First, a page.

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#238February 2021

Taking Care of Old Plants

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In late December 2020, Rosenergoatom (part of Rosatom, Russian NPP operations subsidiary) signed an agreement with the French electric utility company Électricité de France (EDF) to extend its full membership in the Materials Aging Institute (MAI) for 2021–2024. The agreement enables Rosenergoatom to initiate research into the aging of nuclear structural materials and have unrestricted access to the results of research conducted by other MAI members.

Other Russian organizations participating in MAI research projects are the Russian Institute for Nuclear Power Plant Operation, Kurchatov Institute National Research Center and its subsidiary Prometey Central Research Institute of Structural Materials (all — ​Rosatom).

EDF and its partners — ​major industrial and utility companies — ​established the Materials Aging Institute in 2008. Its full members include KANSAI (Japan), EDF Energy (UK), CGNPC (China) and the Electric Power Research Institute (EPRI). The MAI aims to join efforts of the academic and engineering communities to study aging processes in structural materials applied in power engineering.

Rosatom takes part in several research projects led by the MAI. One of them is the RPV Integrity project dealing with integrity assessment issues underlying every feasibility study for the life extension of nuclear power plants. The project has three lines of research. First, a series of material studies intended to identify and clarify deterioration behaviors in VVER‑1000 reactor structural materials subjected to radiation and temperature aging during an extended (up to 80 years) service life. Second, researchers analyze whether it is possible to use small amounts of samples to correctly assess cracking resistance of the structural materials both in the initial state and after the thermal and irradiation-induced aging. The third line of research is assessment of heat-affected zones and metal condition around weld joints in reactor pressure vessels. The goal is to identify the most affected areas adjacent to the melt front to simulate and forecast the condition of metal in long-term operation.

The Vessel Internal Project is the second major initiative supported by Rosatom. Its purpose is to identify and estimate dependencies of stress corrosion embrittlement in reactor internals. The dependencies will help define optimal annealing conditions for reactor internals to prevent embrittlement.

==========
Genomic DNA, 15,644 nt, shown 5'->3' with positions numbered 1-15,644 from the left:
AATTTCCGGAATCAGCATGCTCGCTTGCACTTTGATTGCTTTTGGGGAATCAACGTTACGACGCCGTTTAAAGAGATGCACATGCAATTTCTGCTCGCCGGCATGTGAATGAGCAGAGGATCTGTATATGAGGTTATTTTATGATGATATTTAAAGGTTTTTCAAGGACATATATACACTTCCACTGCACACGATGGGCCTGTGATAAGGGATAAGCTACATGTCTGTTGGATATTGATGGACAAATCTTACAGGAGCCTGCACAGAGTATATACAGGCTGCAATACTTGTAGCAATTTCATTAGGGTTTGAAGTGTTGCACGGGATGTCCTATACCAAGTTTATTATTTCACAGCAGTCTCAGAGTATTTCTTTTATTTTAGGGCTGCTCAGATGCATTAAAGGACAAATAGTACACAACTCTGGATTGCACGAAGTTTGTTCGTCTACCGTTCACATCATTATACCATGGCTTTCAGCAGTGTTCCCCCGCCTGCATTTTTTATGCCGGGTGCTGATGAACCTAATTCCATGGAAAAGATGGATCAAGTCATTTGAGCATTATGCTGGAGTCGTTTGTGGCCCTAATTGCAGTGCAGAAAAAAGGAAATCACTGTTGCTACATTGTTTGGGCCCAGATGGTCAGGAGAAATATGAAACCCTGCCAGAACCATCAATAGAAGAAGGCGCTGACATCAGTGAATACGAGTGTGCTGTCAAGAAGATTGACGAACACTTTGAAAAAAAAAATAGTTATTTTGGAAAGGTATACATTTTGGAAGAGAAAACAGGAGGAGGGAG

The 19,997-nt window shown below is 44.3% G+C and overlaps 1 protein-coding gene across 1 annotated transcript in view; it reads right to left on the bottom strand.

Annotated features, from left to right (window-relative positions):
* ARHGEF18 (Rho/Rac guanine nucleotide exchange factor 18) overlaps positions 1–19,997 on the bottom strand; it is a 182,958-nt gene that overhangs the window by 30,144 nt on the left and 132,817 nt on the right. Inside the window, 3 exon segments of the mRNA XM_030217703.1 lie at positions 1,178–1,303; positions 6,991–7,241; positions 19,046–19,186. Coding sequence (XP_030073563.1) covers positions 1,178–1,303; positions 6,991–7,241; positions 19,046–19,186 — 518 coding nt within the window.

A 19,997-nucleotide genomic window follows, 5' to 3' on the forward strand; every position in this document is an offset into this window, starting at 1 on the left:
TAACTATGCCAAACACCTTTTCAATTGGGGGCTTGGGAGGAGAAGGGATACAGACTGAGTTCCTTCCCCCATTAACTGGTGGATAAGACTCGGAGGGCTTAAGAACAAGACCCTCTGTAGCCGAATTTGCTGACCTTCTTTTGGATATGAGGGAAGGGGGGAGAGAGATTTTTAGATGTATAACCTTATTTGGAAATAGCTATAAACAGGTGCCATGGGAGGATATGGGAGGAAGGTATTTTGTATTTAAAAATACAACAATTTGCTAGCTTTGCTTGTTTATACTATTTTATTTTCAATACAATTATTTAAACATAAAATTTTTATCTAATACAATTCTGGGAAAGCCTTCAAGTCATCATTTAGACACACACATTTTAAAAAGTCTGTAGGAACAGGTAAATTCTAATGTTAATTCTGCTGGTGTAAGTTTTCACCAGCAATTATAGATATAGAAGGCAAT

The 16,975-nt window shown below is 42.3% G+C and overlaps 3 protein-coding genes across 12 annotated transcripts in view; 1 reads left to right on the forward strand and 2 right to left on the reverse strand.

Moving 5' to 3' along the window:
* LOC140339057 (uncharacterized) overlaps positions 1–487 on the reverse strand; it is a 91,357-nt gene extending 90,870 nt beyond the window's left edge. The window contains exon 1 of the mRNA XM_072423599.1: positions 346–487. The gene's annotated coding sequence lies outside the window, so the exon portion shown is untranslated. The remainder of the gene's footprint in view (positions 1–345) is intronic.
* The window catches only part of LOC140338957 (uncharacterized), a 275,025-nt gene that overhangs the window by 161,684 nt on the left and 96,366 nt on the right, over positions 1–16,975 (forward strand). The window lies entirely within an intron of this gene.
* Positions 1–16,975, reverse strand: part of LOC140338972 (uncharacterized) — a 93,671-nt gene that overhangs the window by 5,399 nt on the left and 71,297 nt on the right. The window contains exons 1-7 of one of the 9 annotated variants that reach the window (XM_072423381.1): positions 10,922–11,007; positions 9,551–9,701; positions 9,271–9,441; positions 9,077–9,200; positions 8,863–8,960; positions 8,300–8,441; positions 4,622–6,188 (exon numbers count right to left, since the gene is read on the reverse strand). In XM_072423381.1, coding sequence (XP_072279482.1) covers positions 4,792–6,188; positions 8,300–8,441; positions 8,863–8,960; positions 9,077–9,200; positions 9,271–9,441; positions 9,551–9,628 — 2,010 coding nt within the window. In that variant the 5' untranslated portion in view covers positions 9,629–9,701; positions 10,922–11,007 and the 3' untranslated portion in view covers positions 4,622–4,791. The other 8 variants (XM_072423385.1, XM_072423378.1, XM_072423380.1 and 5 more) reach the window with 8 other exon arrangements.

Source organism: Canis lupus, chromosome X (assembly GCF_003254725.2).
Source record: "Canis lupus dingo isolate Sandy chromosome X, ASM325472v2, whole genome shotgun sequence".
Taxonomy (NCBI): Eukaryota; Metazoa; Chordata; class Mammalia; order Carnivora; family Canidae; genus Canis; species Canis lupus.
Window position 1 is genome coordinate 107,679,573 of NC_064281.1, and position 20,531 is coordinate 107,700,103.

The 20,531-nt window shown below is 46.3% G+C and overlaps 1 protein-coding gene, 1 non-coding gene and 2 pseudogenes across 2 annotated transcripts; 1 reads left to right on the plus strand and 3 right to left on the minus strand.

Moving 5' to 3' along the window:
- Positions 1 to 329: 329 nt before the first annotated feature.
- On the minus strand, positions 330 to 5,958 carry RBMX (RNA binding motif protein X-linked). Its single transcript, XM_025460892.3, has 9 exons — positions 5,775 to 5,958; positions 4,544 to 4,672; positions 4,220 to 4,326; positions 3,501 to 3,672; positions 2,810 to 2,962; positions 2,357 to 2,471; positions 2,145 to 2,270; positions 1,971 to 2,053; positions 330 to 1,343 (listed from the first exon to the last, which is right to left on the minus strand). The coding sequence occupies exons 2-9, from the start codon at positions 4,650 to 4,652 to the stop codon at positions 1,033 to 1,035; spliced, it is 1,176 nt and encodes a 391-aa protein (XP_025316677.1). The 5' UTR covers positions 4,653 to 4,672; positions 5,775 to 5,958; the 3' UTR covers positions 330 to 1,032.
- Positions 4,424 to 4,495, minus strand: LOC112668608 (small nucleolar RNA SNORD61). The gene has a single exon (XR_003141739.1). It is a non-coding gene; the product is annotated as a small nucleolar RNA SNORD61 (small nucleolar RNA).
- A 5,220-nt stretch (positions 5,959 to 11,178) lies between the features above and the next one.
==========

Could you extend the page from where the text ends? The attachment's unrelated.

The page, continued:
The third project is dedicated to the management of concrete structure aging. The participants of the project analyze changes in structural behaviors of containment concrete under the influence of operating conditions, including temperature, humidity and radiation. The studies conducted by Rosatom as part of this project will help develop a formula to forecast concrete aging and calculate the service life of nuclear power plant containments.

The POLYAGE project studies the aging of polymer materials used at nuclear power plants, particularly new-generation cables, in operational conditions. Sheaths and jackets of these cables are made of halogen-free polymer composites. The studies will help monitor aging processes and estimate the service life of the cables.

Rosatom proposed a project on the increased reliability of Eddy current testing on scaled tubes of steam generators at VVER and PWR-based nuclear power plants. It is aimed at obtaining reliable data on the condition of heat-exchanging tubes with scale that distorts eddy current signals. The project provides for theoretical studies, numerical simulations and testing. The data to be obtained will improve the safety margin of steam generators installed at the VVER and PWR based nuclear power plants.